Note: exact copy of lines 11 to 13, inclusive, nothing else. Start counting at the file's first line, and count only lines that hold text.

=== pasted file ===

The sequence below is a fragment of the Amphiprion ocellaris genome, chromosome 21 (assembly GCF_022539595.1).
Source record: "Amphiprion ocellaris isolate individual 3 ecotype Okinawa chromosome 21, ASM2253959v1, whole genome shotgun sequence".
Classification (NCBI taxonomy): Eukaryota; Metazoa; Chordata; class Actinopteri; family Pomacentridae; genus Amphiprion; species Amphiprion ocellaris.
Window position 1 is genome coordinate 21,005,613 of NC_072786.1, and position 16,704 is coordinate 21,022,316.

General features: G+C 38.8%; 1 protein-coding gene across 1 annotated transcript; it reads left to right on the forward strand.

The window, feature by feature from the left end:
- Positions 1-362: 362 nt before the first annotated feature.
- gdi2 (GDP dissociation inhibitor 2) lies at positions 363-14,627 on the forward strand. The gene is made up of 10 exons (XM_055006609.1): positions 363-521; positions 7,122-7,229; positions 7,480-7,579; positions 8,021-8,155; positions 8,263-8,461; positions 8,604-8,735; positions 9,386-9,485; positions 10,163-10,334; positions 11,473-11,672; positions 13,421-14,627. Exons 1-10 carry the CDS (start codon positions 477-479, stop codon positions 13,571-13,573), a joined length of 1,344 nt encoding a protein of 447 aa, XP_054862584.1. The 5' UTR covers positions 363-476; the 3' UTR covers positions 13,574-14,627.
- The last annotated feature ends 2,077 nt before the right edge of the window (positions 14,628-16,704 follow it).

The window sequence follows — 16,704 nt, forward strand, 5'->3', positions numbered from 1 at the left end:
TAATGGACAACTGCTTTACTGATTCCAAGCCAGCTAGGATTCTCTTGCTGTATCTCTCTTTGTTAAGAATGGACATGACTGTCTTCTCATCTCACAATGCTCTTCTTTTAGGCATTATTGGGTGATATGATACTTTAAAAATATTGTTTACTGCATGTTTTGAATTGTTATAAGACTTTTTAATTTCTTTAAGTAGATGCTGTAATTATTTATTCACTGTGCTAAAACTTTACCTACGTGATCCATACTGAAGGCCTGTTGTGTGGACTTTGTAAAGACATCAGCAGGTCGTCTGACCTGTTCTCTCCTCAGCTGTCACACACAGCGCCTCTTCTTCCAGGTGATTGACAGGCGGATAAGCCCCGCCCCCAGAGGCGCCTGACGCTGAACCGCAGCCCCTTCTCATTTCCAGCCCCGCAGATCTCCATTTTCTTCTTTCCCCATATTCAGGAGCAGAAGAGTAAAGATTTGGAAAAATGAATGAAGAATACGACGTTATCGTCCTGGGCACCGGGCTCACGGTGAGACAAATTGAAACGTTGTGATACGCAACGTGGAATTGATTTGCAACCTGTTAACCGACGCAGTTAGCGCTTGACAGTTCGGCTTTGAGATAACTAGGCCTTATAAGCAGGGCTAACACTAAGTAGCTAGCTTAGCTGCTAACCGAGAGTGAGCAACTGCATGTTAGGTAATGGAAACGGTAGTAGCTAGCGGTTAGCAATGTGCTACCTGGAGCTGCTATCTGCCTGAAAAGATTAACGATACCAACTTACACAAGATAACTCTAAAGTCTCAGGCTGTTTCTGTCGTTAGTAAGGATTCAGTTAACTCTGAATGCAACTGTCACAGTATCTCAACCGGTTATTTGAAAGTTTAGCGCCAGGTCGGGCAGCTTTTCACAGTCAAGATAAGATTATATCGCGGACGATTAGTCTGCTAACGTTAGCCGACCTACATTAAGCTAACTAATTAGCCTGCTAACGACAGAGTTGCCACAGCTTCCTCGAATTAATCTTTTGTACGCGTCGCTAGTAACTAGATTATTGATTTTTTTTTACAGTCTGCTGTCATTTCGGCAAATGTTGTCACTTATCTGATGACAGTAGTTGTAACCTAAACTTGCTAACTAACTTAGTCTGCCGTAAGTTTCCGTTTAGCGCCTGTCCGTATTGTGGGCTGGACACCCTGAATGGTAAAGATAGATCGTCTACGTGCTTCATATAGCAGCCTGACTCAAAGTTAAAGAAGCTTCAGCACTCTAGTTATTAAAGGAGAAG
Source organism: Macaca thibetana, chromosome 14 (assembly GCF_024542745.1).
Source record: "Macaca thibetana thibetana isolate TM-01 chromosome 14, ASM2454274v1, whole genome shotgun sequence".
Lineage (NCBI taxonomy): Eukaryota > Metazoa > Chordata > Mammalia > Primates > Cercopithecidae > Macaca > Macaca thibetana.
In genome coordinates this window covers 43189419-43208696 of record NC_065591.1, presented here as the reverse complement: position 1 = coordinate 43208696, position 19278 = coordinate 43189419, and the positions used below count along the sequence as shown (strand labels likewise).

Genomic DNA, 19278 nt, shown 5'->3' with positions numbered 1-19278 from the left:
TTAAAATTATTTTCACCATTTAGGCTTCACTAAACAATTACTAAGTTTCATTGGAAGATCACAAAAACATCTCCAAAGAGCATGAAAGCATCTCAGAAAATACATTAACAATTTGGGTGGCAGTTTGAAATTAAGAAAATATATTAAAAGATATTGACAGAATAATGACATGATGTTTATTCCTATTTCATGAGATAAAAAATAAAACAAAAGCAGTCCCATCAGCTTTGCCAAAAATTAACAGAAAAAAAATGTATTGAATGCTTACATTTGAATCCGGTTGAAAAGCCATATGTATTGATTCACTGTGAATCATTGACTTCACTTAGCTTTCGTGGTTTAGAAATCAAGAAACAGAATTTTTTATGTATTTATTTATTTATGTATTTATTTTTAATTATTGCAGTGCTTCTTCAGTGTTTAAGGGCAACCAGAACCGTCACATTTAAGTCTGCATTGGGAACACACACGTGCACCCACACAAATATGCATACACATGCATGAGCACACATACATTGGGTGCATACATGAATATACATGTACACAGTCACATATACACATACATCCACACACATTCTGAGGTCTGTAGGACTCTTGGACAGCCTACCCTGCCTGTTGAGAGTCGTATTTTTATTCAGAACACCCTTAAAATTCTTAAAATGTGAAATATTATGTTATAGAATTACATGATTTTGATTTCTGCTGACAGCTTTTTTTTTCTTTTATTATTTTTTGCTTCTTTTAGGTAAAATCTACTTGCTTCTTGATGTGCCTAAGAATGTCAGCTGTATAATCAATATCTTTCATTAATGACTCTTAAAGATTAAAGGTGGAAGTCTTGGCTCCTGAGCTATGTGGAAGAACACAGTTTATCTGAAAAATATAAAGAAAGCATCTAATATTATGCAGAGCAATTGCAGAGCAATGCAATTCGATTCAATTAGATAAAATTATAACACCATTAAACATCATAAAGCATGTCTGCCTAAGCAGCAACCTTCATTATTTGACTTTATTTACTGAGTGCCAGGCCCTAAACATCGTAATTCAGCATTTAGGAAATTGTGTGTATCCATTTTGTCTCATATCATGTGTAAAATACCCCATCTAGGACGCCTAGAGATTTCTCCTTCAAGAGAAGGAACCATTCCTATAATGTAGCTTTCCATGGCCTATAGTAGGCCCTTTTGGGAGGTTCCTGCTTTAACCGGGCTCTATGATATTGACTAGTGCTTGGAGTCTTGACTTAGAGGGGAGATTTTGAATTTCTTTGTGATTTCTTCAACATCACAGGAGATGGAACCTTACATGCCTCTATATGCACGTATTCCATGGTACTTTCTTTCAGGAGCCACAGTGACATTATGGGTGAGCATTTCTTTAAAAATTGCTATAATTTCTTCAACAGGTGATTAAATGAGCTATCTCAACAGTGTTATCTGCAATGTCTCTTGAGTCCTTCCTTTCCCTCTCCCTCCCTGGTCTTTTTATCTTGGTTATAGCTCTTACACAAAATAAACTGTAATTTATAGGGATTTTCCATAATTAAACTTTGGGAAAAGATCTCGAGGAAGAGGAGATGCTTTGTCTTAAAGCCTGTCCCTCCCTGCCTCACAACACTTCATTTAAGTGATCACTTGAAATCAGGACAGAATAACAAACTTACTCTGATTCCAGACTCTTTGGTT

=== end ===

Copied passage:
TAATGGACAACTGCTTTACTGATTCCAAGCCAGCTAGGATTCTCTTGCTGTATCTCTCTTTGTTAAGAATGGACATGACTGTCTTCTCATCTCACAATGCTCTTCTTTTAGGCATTATTGGGTGATATGATACTTTAAAAATATTGTTTACTGCATGTTTTGAATTGTTATAAGACTTTTTAATTTCTTTAAGTAGATGCTGTAATTATTTATTCACTGTGCTAAAACTTTACCTACGTGATCCATACTGAAGGCCTGTTGTGTGGACTTTGTAAAGACATCAGCAGGTCGTCTGACCTGTTCTCTCCTCAGCTGTCACACACAGCGCCTCTTCTTCCAGGTGATTGACAGGCGGATAAGCCCCGCCCCCAGAGGCGCCTGACGCTGAACCGCAGCCCCTTCTCATTTCCAGCCCCGCAGATCTCCATTTTCTTCTTTCCCCATATTCAGGAGCAGAAGAGTAAAGATTTGGAAAAATGAATGAAGAATACGACGTTATCGTCCTGGGCACCGGGCTCACGGTGAGACAAATTGAAACGTTGTGATACGCAACGTGGAATTGATTTGCAACCTGTTAACCGACGCAGTTAGCGCTTGACAGTTCGGCTTTGAGATAACTAGGCCTTATAAGCAGGGCTAACACTAAGTAGCTAGCTTAGCTGCTAACCGAGAGTGAGCAACTGCATGTTAGGTAATGGAAACGGTAGTAGCTAGCGGTTAGCAATGTGCTACCTGGAGCTGCTATCTGCCTGAAAAGATTAACGATACCAACTTACACAAGATAACTCTAAAGTCTCAGGCTGTTTCTGTCGTTAGTAAGGATTCAGTTAACTCTGAATGCAACTGTCACAGTATCTCAACCGGTTATTTGAAAGTTTAGCGCCAGGTCGGGCAGCTTTTCACAGTCAAGATAAGATTATATCGCGGACGATTAGTCTGCTAACGTTAGCCGACCTACATTAAGCTAACTAATTAGCCTGCTAACGACAGAGTTGCCACAGCTTCCTCGAATTAATCTTTTGTACGCGTCGCTAGTAACTAGATTATTGATTTTTTTTTACAGTCTGCTGTCATTTCGGCAAATGTTGTCACTTATCTGATGACAGTAGTTGTAACCTAAACTTGCTAACTAACTTAGTCTGCCGTAAGTTTCCGTTTAGCGCCTGTCCGTATTGTGGGCTGGACACCCTGAATGGTAAAGATAGATCGTCTACGTGCTTCATATAGCAGCCTGACTCAAAGTTAAAGAAGCTTCAGCACTCTAGTTATTAAAGGAGAAG
Source organism: Macaca thibetana, chromosome 14 (assembly GCF_024542745.1).
Source record: "Macaca thibetana thibetana isolate TM-01 chromosome 14, ASM2454274v1, whole genome shotgun sequence".